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Not fully quick, nor fully dead they were,
But by their coats of arms and by their gear
The heralds readily could tell, withal,
That they were of the Theban blood royal,
And that they had been of two sisters born.
Out of the heap the spoilers had them torn
Chaucer Canterbury Tales - The Knight's Tale

Basic Information

The position of Herald is a rather complicated profession. It's part messenger, part town crier, part scholar, and part artist. Yet nothing in that statement suggests the military facet of a herald, for they are also part officer of arms.

Chivlaric tradition usually dictated that Heralds were priviledged non-combattants in time of war - the same sort of status accorded to bards and druids in ancient times and to organisations like the Red Cross today.

Things a Herald might be called upon to do during the Middle Ages:

  • Deliver a message to a nobleman, or a nobleman's Lady.
  • Make proclamations and announcements to the public (on behalf of the nobility they serve).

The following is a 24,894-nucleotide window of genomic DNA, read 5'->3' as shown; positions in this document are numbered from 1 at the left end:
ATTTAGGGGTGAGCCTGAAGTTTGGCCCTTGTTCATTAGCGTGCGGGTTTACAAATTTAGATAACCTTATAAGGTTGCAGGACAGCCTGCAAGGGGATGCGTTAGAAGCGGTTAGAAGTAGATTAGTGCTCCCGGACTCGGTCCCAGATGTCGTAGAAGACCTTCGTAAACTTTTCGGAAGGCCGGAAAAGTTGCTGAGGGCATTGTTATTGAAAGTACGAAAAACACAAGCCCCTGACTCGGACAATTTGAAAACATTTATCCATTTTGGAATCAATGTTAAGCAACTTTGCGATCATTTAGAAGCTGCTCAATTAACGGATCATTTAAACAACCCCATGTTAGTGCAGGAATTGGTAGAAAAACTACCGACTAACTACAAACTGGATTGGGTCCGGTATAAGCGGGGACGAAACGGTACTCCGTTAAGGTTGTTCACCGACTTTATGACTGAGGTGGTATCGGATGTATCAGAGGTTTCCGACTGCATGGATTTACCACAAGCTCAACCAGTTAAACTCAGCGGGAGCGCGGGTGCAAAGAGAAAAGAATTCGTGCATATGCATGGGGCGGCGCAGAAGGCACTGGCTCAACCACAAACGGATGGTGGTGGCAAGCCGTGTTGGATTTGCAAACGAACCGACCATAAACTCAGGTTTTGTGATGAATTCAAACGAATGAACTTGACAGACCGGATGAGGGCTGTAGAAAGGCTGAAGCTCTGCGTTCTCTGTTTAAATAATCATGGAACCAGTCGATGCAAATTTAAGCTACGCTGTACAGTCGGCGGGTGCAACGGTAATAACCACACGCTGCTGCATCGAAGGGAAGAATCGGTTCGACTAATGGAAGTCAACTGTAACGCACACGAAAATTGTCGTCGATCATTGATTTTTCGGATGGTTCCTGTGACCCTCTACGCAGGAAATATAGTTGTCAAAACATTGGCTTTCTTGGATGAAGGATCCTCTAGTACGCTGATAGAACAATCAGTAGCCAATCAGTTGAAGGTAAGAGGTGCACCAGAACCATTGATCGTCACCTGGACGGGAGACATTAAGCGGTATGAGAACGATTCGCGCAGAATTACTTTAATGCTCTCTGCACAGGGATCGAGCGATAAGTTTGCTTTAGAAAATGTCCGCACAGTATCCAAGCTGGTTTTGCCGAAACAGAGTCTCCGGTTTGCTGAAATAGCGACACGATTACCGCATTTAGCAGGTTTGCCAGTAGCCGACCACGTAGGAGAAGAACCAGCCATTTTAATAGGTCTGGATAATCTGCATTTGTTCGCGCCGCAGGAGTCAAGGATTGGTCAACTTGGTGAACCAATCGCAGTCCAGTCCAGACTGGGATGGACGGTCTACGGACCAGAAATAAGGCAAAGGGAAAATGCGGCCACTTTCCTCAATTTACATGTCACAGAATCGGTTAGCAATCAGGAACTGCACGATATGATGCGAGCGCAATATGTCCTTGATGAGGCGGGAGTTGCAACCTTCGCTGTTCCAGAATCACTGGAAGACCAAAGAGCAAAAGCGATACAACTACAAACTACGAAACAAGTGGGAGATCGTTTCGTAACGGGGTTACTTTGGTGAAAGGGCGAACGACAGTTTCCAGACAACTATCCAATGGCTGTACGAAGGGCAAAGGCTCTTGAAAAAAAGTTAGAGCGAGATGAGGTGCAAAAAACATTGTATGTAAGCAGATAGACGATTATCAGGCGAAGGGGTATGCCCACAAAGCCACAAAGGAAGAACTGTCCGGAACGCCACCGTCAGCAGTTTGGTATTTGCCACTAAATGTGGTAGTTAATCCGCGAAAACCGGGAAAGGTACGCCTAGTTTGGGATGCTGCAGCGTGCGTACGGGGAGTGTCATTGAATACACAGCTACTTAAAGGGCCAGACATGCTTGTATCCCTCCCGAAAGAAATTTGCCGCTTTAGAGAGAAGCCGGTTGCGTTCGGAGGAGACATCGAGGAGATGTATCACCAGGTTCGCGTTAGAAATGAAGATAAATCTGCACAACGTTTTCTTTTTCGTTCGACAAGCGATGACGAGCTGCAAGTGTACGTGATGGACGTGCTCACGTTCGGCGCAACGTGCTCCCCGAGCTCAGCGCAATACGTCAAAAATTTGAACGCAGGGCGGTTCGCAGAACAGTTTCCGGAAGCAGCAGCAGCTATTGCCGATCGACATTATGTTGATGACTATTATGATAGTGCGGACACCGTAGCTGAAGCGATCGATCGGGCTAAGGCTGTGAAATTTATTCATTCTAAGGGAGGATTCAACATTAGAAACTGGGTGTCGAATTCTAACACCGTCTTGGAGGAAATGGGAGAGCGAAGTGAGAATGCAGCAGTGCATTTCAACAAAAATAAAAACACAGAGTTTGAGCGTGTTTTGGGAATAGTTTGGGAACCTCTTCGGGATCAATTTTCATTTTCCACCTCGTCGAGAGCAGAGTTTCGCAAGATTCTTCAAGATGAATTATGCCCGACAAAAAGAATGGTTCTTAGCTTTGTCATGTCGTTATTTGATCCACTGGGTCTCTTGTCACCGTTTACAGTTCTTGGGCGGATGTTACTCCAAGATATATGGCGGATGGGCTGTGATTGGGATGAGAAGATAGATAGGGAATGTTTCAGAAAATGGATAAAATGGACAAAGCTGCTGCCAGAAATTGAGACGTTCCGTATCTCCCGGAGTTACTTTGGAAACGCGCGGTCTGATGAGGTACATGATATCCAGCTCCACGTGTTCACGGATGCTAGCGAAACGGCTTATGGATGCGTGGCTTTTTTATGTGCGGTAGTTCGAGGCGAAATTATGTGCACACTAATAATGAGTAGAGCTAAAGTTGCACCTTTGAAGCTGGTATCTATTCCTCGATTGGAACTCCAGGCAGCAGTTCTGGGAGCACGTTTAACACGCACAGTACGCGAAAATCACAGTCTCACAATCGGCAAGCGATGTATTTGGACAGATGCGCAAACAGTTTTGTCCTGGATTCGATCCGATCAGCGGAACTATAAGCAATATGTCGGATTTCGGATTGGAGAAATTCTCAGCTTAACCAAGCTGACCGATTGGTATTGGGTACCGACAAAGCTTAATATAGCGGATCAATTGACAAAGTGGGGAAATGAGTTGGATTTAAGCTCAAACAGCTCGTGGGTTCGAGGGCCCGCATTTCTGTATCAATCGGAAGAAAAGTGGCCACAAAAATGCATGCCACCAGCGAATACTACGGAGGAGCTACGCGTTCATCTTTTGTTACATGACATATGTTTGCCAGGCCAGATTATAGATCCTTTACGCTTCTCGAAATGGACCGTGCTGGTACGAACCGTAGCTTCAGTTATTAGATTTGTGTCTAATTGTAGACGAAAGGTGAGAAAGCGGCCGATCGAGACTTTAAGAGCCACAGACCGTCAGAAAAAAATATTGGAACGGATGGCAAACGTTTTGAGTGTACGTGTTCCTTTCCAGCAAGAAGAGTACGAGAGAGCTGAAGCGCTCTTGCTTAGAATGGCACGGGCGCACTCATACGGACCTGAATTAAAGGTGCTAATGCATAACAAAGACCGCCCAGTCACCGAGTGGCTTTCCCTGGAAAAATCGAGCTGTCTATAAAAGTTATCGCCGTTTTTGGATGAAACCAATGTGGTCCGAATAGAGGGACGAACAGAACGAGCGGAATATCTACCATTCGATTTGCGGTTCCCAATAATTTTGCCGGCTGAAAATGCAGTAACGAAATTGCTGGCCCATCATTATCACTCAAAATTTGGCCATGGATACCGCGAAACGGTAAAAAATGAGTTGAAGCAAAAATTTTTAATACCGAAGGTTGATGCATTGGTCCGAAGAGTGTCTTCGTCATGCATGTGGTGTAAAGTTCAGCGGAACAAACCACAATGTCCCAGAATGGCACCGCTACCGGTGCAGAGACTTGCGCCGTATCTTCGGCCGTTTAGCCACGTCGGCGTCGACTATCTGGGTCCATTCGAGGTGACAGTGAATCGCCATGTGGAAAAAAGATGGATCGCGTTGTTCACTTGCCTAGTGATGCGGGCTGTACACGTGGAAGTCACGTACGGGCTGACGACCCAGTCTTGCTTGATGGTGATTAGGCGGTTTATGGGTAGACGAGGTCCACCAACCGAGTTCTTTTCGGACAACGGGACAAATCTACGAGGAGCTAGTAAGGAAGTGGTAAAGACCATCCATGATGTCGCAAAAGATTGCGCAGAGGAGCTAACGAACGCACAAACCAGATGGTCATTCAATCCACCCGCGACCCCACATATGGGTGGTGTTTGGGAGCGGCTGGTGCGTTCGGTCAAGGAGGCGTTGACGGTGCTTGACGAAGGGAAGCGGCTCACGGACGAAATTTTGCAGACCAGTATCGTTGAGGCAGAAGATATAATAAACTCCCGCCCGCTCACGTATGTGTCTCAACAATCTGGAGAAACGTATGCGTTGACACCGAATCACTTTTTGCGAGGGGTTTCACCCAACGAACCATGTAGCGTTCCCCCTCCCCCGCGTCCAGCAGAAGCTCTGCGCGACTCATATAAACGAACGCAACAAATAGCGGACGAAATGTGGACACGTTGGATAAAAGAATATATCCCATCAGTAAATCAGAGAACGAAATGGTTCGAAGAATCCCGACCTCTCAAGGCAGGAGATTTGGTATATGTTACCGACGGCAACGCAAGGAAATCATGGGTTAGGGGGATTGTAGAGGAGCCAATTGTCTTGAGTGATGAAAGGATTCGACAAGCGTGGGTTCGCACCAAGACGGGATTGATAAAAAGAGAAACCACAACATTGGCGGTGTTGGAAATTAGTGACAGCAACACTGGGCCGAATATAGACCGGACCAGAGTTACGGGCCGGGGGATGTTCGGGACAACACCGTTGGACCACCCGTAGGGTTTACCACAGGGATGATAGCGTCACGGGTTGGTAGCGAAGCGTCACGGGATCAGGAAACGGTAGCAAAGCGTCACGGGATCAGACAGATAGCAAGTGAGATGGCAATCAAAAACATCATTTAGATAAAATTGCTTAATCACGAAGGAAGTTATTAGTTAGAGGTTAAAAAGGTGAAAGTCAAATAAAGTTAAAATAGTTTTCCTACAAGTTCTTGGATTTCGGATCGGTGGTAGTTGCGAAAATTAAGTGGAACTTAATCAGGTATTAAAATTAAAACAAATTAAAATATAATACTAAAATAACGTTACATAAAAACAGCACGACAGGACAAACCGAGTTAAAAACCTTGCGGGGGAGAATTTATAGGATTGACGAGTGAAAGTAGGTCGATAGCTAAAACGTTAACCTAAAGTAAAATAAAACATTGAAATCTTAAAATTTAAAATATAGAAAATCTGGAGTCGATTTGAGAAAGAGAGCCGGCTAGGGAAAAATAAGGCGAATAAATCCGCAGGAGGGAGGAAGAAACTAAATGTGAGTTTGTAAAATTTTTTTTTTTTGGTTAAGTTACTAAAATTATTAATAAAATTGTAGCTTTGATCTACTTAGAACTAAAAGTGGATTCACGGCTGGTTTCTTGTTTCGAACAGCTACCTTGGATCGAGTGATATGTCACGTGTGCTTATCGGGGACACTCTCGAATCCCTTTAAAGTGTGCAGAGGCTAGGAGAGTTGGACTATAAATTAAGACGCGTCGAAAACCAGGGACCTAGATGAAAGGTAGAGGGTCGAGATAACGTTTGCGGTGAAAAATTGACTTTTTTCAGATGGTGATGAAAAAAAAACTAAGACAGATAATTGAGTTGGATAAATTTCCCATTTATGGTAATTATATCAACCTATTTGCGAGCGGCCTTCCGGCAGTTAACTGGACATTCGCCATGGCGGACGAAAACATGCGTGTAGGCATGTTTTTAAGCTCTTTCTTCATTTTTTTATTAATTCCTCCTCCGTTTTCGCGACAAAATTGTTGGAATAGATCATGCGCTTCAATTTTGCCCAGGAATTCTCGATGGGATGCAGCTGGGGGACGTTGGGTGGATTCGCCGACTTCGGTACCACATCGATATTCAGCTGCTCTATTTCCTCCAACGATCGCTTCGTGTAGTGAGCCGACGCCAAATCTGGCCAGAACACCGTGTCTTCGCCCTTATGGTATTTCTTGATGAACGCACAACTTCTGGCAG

• Herald the arrival of their patron; riding on ahead to announce their approach.
  • Manage a tournament, such as a large joust or contest-at-arms.
  • Adjudicate a court of honour in case of a dispute over matters of Chivalry.
  • Design a coat-of-arms or other heraldry for a newly promoted knight or nobleman.
  • Identify the fallen on a battlefield by means of their heraldry.
  • Help interpret the military strength or allegiance of an opposing force, by identifying the livery of approaching troops.
  • Arrange and/or conduct truce, ceasefire or surrender negotations on the battlefield, and otherwise communicate between hostile forces.
  • Escort parties moving through hostile territory under truce.
  • Negotiate ransoms for prisoners of war.
  • preserve and maintain heraldic and genealogical records.
  • arrange and participate in ceremonies of state.

In the modern day, what few Heralds remain are mostly focused on matters of Genealogy and Heraldry proper, and are not present on battlefields nor do they issue press releases or the evening news.


4. for a slightly sillier campaign, look at the role of Chaucer in the Heath Ledger movie A Knight's Tale.

Game and Story Use

  • In the Standard Fantasy Setting, or any nation or world in Medieval Stasis, the Herald will still have his full duties. Any sort of Fuedalism will have a place for Heralds.
  • PCs with the Heraldry skill have a lot more knowledge and experience than just looking at pretty pictures. They should have the ability to perform all of the tasks listed above for Heralds of the Middle Ages, some of which are somewhat complex.
  • In a romance, the Herald might fill the Cyrano de Bergerac role.
    • Or might be tasked with carrying secret love letters to his master's secret lover under her husband or father's nose.
  • A Herald might be The Smart Guy